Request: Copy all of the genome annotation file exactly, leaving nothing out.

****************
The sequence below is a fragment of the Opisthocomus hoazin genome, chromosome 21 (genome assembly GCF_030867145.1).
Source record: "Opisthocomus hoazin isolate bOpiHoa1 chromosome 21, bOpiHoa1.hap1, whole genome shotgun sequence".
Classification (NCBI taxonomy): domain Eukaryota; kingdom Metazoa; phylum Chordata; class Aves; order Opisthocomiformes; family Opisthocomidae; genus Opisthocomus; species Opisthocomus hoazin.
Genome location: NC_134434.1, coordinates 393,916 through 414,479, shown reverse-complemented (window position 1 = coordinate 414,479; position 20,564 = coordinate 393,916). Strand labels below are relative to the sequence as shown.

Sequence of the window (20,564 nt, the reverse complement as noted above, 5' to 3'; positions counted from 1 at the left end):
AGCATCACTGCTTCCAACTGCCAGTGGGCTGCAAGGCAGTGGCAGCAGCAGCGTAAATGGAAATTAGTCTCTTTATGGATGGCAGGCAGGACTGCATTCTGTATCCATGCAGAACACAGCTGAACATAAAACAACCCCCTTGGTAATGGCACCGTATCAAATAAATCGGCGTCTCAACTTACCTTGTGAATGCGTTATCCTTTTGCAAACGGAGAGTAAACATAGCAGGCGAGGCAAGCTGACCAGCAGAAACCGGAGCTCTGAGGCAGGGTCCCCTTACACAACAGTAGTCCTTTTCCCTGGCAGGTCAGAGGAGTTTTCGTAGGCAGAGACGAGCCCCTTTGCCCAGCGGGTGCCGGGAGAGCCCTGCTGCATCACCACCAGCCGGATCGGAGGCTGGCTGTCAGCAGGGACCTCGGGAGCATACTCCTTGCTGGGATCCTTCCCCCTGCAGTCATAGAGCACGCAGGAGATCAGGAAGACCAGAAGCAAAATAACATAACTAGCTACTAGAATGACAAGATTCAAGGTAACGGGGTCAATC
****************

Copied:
The sequence below is a fragment of the Opisthocomus hoazin genome, chromosome 21 (genome assembly GCF_030867145.1).
Source record: "Opisthocomus hoazin isolate bOpiHoa1 chromosome 21, bOpiHoa1.hap1, whole genome shotgun sequence".
Classification (NCBI taxonomy): domain Eukaryota; kingdom Metazoa; phylum Chordata; class Aves; order Opisthocomiformes; family Opisthocomidae; genus Opisthocomus; species Opisthocomus hoazin.
Genome location: NC_134434.1, coordinates 393,916 through 414,479, shown reverse-complemented (window position 1 = coordinate 414,479; position 20,564 = coordinate 393,916). Strand labels below are relative to the sequence as shown.

Sequence of the window (20,564 nt, the reverse complement as noted above, 5' to 3'; positions counted from 1 at the left end):
AGCATCACTGCTTCCAACTGCCAGTGGGCTGCAAGGCAGTGGCAGCAGCAGCGTAAATGGAAATTAGTCTCTTTATGGATGGCAGGCAGGACTGCATTCTGTATCCATGCAGAACACAGCTGAACATAAAACAACCCCCTTGGTAATGGCACCGTATCAAATAAATCGGCGTCTCAACTTACCTTGTGAATGCGTTATCCTTTTGCAAACGGAGAGTAAACATAGCAGGCGAGGCAAGCTGACCAGCAGAAACCGGAGCTCTGAGGCAGGGTCCCCTTACACAACAGTAGTCCTTTTCCCTGGCAGGTCAGAGGAGTTTTCGTAGGCAGAGACGAGCCCCTTTGCCCAGCGGGTGCCGGGAGAGCCCTGCTGCATCACCACCAGCCGGATCGGAGGCTGGCTGTCAGCAGGGACCTCGGGAGCATACTCCTTGCTGGGATCCTTCCCCCTGCAGTCATAGAGCACGCAGGAGATCAGGAAGACCAGAAGCAAAATAACATAACTAGCTACTAGAATGACAAGATTCAAGGTAACGGGGTCAATC